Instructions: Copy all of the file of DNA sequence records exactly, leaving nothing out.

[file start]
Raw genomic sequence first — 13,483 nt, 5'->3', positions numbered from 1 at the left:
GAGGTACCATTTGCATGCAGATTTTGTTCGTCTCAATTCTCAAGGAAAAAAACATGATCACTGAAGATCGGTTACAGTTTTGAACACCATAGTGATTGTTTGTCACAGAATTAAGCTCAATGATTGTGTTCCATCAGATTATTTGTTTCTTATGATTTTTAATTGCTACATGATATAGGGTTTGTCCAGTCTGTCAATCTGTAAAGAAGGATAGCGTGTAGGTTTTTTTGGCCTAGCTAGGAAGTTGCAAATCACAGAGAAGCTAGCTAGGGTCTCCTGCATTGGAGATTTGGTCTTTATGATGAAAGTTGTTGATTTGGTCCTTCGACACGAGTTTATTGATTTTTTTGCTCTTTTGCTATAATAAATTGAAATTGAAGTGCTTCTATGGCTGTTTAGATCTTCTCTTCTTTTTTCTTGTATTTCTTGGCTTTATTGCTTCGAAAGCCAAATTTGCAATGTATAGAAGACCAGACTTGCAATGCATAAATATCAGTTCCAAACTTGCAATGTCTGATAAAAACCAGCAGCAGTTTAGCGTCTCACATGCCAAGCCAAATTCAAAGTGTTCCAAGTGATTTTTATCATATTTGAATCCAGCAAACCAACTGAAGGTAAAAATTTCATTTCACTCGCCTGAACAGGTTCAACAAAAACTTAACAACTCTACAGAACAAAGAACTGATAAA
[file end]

Raw genomic sequence first — 13,483 nt, 5'->3', positions numbered from 1 at the left:
GAGGTACCATTTGCATGCAGATTTTGTTCGTCTCAATTCTCAAGGAAAAAAACATGATCACTGAAGATCGGTTACAGTTTTGAACACCATAGTGATTGTTTGTCACAGAATTAAGCTCAATGATTGTGTTCCATCAGATTATTTGTTTCTTATGATTTTTAATTGCTACATGATATAGGGTTTGTCCAGTCTGTCAATCTGTAAAGAAGGATAGCGTGTAGGTTTTTTTGGCCTAGCTAGGAAGTTGCAAATCACAGAGAAGCTAGCTAGGGTCTCCTGCATTGGAGATTTGGTCTTTATGATGAAAGTTGTTGATTTGGTCCTTCGACACGAGTTTATTGATTTTTTTGCTCTTTTGCTATAATAAATTGAAATTGAAGTGCTTCTATGGCTGTTTAGATCTTCTCTTCTTTTTTCTTGTATTTCTTGGCTTTATTGCTTCGAAAGCCAAATTTGCAATGTATAGAAGACCAGACTTGCAATGCATAAATATCAGTTCCAAACTTGCAATGTCTGATAAAAACCAGCAGCAGTTTAGCGTCTCACATGCCAAGCCAAATTCAAAGTGTTCCAAGTGATTTTTATCATATTTGAATCCAGCAAACCAACTGAAGGTAAAAATTTCATTTCACTCGCCTGAACAGGTTCAACAAAAACTTAACAACTCTACAGAACAAAGAACTGATAAA